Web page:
What is inclusive education
Inclusive education is a concept that strives to respond to the diversity of all children in the educational process. Therefore, inclusive education aims at addressing all children, with particular focus on those who are at risk of social exclusion and marginalisation.
The principle of inclusive education is recognised by the UNESCO Convention against Discrimination in Education in 1960, as well as in other international treaties, such as the Salamanca Statements on Principle, Policy and Practice in Special Needs Education (1994), the Dakar Framework for Action (2000), etc.
In general, inclusive education is a process that requires schools and the wider community to care for all children including students from ethnic and linguistic minorities, rural populations, those with disabilities and with difficulties in learning. Its aim is to eliminate exclusion of children, that generally occures as a consequence of negative attitudes towards diversities, such as gender, race, economic status, ethnicity, language, religion, sexual orientation, etc.
With regards to that, the concept of inclusive education underlines that "every child has unique characteristics, interests, abilities and learning needs", and that "education systems should be designed and educational programmes implemented to take into account the wide diversity of these characteristics and needs" (Salamanca Statements on Principle, Policy and Practice in Special Needs Education 1994).
When it comes to the South East Europe serious efforts have been made in the last decade by the Beneficiaries to tackle the problems of exclusion from and within education. All of them have put the ideas of inclusive education into practice – either on an ad hoc basis (pilot projects), or on a more systemic level (in the context of the national education reforms). However, Beneficiaries share numerous problems when it comes to the implementation of principles of inclusive education, such as socio-economic factors, non-acceptance of differences, lack of resources, etc.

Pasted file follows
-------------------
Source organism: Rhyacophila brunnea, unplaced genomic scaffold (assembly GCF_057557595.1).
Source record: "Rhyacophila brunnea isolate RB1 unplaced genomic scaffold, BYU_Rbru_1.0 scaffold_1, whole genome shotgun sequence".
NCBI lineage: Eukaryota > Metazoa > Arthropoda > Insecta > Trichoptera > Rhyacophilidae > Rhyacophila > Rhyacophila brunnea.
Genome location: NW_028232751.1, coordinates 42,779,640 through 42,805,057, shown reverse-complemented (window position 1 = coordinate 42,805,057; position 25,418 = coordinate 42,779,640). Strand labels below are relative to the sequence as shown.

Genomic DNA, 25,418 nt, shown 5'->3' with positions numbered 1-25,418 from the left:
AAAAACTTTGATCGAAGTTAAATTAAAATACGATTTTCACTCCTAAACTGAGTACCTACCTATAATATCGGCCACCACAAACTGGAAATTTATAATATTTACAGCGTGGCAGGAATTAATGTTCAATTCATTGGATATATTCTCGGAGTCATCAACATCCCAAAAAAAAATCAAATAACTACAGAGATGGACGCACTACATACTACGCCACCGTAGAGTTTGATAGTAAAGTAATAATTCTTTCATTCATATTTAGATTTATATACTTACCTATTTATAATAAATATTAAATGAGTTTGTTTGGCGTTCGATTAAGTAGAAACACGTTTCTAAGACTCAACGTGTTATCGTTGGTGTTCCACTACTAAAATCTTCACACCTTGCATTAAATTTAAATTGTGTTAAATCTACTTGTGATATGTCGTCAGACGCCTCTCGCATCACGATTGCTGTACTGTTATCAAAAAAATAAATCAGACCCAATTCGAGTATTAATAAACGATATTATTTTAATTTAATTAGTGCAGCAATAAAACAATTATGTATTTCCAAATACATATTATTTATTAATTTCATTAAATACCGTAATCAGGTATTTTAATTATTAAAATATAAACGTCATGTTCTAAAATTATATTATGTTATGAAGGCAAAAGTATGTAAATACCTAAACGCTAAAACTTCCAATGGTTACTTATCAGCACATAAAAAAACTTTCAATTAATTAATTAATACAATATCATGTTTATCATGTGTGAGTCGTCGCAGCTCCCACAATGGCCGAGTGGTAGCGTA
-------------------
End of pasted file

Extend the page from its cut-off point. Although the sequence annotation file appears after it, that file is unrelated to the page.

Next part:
In those terms, non-enrolment, early school leaving, dropping out and irregular attendance are common regional problems. The groups exposed to the greatest risk of exclusion in education include Roma students (especially older girls), students with disabilities and serious health problems, students (especially from rural areas) in domestic and agricultural work, street children and students from isolated and inaccessible areas. Furthermore, there has been a worrisome trend in recent years toward increasingly segregated education along ethnic and linguistic lines (e.g. Bosnia and Herzegovina, "The former Yugoslav Republic of Macedonia", Kosovo*; segregated Roma classes/schools across the region).
Having made its first steps in introducing inclusive education, the region is now confronted with the complexities of the implementation process. Good quality education, accessible for all, calls for mainstreaming in South East Europe. Comprehensive and consistent steps need to be undertaken, encompassing schools at the meso- (institutional) and parents and students at the micro- (individual) levels, as well as central governments at the macro-level.